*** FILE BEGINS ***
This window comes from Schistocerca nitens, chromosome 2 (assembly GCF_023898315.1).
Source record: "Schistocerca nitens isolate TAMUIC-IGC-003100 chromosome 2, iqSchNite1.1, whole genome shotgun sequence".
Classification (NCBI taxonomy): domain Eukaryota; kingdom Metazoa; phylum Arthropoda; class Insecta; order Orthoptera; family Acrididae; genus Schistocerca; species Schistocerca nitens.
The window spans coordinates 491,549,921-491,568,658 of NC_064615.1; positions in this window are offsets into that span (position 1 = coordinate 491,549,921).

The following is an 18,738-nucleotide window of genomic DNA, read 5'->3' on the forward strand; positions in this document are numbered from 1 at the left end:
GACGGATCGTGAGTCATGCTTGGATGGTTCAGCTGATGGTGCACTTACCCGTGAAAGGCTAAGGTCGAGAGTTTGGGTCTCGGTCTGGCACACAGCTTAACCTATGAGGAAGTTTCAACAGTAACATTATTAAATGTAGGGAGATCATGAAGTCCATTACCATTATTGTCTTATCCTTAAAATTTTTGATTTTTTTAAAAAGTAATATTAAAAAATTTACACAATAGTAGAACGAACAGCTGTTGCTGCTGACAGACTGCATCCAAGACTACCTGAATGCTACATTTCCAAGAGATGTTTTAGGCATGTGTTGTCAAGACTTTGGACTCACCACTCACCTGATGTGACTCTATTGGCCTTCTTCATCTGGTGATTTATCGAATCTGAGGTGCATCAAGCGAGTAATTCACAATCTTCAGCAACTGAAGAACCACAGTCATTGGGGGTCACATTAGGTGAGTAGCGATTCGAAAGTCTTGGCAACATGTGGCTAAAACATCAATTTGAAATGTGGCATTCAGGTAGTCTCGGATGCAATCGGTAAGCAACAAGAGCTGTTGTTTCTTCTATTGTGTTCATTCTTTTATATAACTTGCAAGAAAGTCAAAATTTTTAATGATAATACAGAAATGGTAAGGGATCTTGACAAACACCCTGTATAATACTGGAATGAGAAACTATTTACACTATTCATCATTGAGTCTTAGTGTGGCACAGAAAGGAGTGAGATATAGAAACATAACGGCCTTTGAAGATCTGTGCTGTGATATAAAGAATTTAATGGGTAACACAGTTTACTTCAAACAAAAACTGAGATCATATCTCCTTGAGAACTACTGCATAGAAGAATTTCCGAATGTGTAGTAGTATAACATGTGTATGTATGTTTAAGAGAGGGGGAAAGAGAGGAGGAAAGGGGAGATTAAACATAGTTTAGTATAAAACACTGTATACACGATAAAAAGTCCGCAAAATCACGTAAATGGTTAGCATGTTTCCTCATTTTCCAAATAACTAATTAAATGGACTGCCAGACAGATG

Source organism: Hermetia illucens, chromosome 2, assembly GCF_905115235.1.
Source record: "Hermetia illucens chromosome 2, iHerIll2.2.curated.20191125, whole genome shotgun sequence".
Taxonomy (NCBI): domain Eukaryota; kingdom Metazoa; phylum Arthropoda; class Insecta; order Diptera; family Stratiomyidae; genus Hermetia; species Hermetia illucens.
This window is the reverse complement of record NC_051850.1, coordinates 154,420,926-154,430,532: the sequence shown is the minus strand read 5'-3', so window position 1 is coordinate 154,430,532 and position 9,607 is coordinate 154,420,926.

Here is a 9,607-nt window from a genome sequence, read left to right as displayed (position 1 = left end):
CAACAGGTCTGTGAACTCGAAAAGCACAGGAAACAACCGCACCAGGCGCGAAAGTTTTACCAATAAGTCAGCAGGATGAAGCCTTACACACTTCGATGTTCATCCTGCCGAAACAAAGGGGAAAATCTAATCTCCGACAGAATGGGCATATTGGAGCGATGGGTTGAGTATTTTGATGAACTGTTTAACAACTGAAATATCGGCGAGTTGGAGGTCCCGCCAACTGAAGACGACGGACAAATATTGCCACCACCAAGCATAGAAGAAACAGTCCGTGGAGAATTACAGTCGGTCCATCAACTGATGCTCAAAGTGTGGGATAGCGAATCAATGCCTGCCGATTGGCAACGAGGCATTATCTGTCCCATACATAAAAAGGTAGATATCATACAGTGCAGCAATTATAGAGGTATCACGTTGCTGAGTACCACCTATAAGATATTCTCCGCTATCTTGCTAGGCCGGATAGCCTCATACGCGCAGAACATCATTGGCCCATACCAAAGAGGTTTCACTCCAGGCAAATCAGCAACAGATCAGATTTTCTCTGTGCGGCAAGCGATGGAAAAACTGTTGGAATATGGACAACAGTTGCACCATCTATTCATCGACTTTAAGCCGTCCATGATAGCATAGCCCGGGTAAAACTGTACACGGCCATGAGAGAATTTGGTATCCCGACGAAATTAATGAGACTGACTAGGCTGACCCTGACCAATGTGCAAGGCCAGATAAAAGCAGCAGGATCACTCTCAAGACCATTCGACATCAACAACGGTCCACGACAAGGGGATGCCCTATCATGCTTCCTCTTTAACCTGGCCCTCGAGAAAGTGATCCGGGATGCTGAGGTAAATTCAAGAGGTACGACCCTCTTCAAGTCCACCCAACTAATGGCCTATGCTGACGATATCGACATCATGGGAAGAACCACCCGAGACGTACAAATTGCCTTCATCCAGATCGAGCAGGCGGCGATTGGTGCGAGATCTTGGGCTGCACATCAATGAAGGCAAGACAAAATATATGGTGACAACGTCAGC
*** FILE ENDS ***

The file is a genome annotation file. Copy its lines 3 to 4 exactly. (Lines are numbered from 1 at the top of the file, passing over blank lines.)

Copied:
Classification (NCBI taxonomy): domain Eukaryota; kingdom Metazoa; phylum Arthropoda; class Insecta; order Orthoptera; family Acrididae; genus Schistocerca; species Schistocerca nitens.
The window spans coordinates 491,549,921-491,568,658 of NC_064615.1; positions in this window are offsets into that span (position 1 = coordinate 491,549,921).